The proportion of patients responding favorably to treatment was comparable in the Opdivo and chemo groups (19% versus 22%). But responses to Opdivo lasted substantially longer (6.9 months) compared to chemotherapy (3.9 months).

Regarding safety, fewer adverse side effects were reported with Opdivo. Taken together, 66% of patients taking Opdivo reported side effects, compared to 95% of the patients receiving chemotherapy.

The most common serious or life-threatening adverse side effects were anemia (2% of patients in Opdivo) and low counts of neutrophils, a type of white blood cell (28% of patients in the chemotherapy group).

Five deaths were related to treatment: two in the Opdivo group, due to interstitial lung disease and pneumonitis; and three in the chemo group, due to pneumonia, spinal cord abscess, and interstitial lung disease. The percentage of patients discontinuing treatment due to side effects was the same in both arms (9%).

“These are very promising results for patients with advanced esophageal squamous cell carcinoma for whom prognosis is typically poor and are particularly important given Opdivo improved survival regardless of PD-L1 status,” said Ian M. Waxman, MD, Bristol-Myers Squibb’a development lead for gastrointestinal cancers.

“We are encouraged to see important progress being made in this tumor type and look forward to broadening our research in gastrointestinal tumors,” he said.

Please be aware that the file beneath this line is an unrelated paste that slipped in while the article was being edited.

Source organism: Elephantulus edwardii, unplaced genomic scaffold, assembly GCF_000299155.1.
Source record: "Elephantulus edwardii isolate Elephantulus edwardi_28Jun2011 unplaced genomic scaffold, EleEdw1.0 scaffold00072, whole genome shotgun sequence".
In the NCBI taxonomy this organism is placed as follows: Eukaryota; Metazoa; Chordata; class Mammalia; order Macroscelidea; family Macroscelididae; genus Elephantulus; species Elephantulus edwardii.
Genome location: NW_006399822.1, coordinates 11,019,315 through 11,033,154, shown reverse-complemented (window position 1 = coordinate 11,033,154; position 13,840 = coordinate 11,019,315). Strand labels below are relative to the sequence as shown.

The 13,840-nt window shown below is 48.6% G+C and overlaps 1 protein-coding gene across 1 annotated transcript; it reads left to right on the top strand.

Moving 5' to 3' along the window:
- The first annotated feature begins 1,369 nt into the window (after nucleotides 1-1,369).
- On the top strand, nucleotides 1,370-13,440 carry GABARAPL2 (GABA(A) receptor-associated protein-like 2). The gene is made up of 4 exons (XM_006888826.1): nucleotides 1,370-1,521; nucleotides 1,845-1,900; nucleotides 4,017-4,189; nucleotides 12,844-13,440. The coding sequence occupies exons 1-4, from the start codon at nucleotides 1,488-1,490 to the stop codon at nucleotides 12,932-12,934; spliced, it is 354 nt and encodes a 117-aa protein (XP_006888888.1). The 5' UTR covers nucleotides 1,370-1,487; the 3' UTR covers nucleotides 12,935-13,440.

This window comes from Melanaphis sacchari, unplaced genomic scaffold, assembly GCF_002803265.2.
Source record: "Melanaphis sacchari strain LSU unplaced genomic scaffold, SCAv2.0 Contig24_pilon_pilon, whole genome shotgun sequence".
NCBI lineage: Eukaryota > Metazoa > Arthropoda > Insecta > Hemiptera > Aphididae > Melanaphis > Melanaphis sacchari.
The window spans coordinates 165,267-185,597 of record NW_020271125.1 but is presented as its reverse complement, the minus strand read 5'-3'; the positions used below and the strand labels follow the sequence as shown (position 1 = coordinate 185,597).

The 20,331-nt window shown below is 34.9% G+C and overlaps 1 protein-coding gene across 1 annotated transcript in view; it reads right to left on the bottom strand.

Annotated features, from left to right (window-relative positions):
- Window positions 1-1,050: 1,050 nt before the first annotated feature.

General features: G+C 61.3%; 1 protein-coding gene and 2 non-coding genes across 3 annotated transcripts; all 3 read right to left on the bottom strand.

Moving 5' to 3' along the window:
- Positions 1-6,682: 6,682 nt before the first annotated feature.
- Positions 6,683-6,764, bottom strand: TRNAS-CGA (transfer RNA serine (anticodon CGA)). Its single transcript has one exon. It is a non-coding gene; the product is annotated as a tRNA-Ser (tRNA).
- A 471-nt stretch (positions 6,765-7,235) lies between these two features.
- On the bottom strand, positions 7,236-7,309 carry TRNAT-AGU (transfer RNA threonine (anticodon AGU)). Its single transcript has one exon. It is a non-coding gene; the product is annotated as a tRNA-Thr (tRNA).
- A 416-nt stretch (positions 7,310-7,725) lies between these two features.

“Despite accounting for more than 90% of esophageal cancers globally, esophageal squamous cell carcinoma has historically been underserved by research”, Elizabeth C. Smyth, MD and Florian Lordick, MD, wrote in a Lancet editorial.

Despite the limitations of the trial (e.g., very few non-Asian patients) these issues should not detract the many patients with ESCC “for whom the results of ATTRACTION-3 will provide renewed hope,” they wrote.

Ana is a molecular biologist enthusiastic about innovation and communication. In her role as a science writer she wishes to bring the advances in medical science and technology closer to the public, particularly to those most in need of them. Ana holds a PhD in Biomedical Sciences from the University of Lisbon, Portugal, where she focused her research on molecular biology, epigenetics and infectious diseases.
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Inês holds a PhD in Biomedical Sciences from the University of Lisbon, Portugal, where she specialized in blood vessel biology, blood stem cells, and cancer. Before that, she studied Cell and Molecular Biology at Universidade Nova de Lisboa and worked as a research fellow at Faculdade de Ciências e Tecnologias and Instituto Gulbenkian de Ciência. Inês currently works as a Managing Science Editor, striving to deliver the latest scientific advances to patient communities in a clear and accurate manner.
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Ana is a molecular biologist enthusiastic about innovation and communication. In her role as a science writer she wishes to bring the advances in medical science and technology closer to the public, particularly to those most in need of them. Ana holds a PhD in Biomedical Sciences from the University of Lisbon, Portugal, where she focused her research on molecular biology, epigenetics and infectious diseases.